20140622-173955-63595162.jpgSince the introduction of Apples “kill switch” preventing iPhones from being wiped or services being disabled while “find my phone” service is configured, iPhone theft has dropped dramatically. Giving owners the ability to render their phones stolen at the push of a button, turns a high value device into something a little harder to sell on.

Microsoft and Google have both recently announced they’re planning on following suit, and introducing similar systems into their own handset models.

Google recently launched their very own find my phone type system, which proved to be a little buggy at times. It’s believed that this system will gain the additional functionality of being able to disable phones on users request. Something Apple have been doing for sometime now.

This will be closely followed by a tightly bing maps integrated system by the guys over at Microsoft.

It would be great to fully stamp out phone theft, or at least make phones seem less desirable to thieves. Although this is properly unlikely to stop opportunist thieves it may stamp out some crime.



In a recent tweet Mark Russinovich has confirmed Microsoft are working on bringing a “start menu” to the Windows blue screen of death (BSOD)

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It’s not yet clear as to when this will be released to end users.. But it’s certainly going to be a game changer, and will make diagnosing BSOD issues a whole load easier!

Well done Microsoft – a true step in the right direction..



LCS 2014

Here it is!

The very first public BETA release of my latest project.. I decided to build this application to add a little ‘Je ne sais quoin’ to the Microsoft Lync client status selection. I am a big fan of the Microsoft Lync product, and unified communications.. However, as those close to me will know – I am a big fan of automation. Which is when the idea for this app was born..

So.. What does it do.. Well, check out the details below! Please remember this is an extremely early public release BETA. It’s in its early stages, and I still have BIG plans for this app.

Continue reading »



Today I was asked if it would be possible to ‘Automate’ the repeated dialling of a SIP contact, this was in order to try and replicate and resolve an issue with a headset and lync.

So I cam up with this, and thought I should share it in case others find it useful.

The code below commences dialling after the command button is pushed, and each time the other party hangs up the App starts dialling again. Simple but effective.

If you use the code, or figure out a better way of doing it drop me a message using the comments section below.



da57591e-7377-46d3-959c-005816e755c4So todays challenge was around handling the ModalityState change on the Lync 2013 client. The ModalityState change event happens during certain stages of Lync calls, and client actions. The ModalityState is part of the Microsoft.Lync.Model.Conversation namespace. We are using it to configure certain custom Lync Status’ dependant of the current state of the client.

To capture and handle these events, you need to create and event handler for the conversation manager namespace and for ModalityStateChangedEventArgs. The code below is written in VB.Net but could easily be transferred to C# etc.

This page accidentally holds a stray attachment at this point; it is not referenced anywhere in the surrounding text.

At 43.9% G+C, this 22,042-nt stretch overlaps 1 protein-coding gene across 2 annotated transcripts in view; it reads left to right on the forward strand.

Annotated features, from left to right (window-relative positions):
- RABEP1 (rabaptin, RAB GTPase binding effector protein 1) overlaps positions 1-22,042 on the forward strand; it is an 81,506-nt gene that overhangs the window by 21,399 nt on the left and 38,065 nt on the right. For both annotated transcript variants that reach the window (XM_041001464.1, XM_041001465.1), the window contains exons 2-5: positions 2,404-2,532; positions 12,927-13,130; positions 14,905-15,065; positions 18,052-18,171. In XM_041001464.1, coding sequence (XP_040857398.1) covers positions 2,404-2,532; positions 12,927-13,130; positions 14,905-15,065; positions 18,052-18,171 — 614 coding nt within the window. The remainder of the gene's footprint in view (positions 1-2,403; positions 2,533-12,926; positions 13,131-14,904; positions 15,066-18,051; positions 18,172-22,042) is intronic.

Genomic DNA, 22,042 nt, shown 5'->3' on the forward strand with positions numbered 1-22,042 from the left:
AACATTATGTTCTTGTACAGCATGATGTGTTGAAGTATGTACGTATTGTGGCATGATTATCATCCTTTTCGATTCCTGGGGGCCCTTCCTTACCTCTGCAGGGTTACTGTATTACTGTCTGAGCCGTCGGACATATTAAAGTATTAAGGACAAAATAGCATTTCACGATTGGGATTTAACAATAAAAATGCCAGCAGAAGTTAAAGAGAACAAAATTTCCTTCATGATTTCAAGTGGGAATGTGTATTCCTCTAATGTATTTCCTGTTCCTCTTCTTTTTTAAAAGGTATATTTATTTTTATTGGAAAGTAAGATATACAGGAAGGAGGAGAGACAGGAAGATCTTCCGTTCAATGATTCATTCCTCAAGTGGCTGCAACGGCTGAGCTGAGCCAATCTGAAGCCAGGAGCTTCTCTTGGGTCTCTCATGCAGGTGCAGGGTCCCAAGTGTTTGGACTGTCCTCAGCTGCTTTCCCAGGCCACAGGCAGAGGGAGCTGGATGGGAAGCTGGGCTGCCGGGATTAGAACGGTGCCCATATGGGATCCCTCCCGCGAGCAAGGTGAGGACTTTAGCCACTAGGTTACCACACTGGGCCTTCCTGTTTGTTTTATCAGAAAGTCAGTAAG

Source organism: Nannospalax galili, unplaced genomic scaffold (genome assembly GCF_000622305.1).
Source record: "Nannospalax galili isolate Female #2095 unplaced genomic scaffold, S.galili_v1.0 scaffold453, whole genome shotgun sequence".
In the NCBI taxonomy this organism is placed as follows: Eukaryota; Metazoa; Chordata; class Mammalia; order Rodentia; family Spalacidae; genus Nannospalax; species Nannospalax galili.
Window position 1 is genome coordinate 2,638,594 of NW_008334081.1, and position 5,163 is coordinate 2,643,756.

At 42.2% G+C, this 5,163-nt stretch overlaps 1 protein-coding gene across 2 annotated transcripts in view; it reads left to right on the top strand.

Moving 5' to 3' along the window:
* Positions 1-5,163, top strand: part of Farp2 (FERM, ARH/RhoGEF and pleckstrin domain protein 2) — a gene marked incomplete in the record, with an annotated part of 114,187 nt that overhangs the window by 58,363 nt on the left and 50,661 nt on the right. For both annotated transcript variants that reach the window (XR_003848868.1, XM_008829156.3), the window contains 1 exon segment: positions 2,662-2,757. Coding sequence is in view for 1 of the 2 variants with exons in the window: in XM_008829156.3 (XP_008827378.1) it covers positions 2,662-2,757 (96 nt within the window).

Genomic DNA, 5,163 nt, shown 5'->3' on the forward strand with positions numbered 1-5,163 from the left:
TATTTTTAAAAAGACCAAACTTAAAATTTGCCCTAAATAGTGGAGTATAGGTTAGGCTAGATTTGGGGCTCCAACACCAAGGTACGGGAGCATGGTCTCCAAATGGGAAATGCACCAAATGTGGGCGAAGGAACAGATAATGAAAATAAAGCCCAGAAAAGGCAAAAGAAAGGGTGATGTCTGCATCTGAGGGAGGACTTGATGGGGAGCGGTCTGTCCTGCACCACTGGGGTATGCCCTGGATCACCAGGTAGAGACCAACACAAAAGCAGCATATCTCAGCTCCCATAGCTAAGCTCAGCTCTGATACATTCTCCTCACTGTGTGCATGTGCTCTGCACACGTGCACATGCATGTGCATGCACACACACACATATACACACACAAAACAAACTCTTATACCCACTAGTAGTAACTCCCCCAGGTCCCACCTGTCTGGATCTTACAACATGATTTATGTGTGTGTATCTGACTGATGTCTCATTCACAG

In my example, I am only interested in the AudioVideo modality state changes.

Imports Microsoft.Lync.Model
Imports Microsoft.Lync.Model.Conversation
Imports Lync = Microsoft.Lync.Model.Conversation

Public Class frmMain
    Private _LyncClient As LyncClient
    Public WithEvents _ConversationMgr As Microsoft.Lync.Model.Conversation.ConversationManager
    Public WithEvents _conv As Conversation

    Private Sub MainWindow_Load(ByVal sender As System.Object, ByVal e As System.EventArgs) Handles MyBase.Load
        Try
            _LyncClient = LyncClient.GetClient()
            _ConversationMgr = _LyncClient.ConversationManager
            DisplayCurrentState()
        Catch generatedExceptionName As ClientNotFoundException
            MessageBox.Show("client is not running")
        End Try
    End Sub

    Private Sub _ConversationMgr_ConversationAdded(ByVal sender As Object, ByVal e As Microsoft.Lync.Model.Conversation.ConversationManagerEventArgs) Handles _ConversationMgr.ConversationAdded
        AddHandler e.Conversation.Modalities(ModalityTypes.AudioVideo).ModalityStateChanged, AddressOf AVModalityStateChanged
    End Sub

    Private Sub AVModalityStateChanged(ByVal sender As Object, ByVal e As ModalityStateChangedEventArgs)
        Select Case e.NewState
            Case ModalityState.ConnectingToCaller
                'Insert your code here
            Case ModalityState.Connecting
                'Insert your code here
            Case ModalityState.Joining
                'Insert your code here
            Case ModalityState.Transferring
                'Insert your code here
            Case ModalityState.Disconnected
                'Insert your code here
            Case ModalityState.Disconnecting
                'Insert your code here
            Case ModalityState.Forwarding
                'Insert your code here
            Case ModalityState.OnHold
                'Insert your code here
            Case ModalityState.Suspended
                'Insert your code here
        End Select
    End Sub

So as you can see, it’s quite a simple concept – which holds lots of potential!




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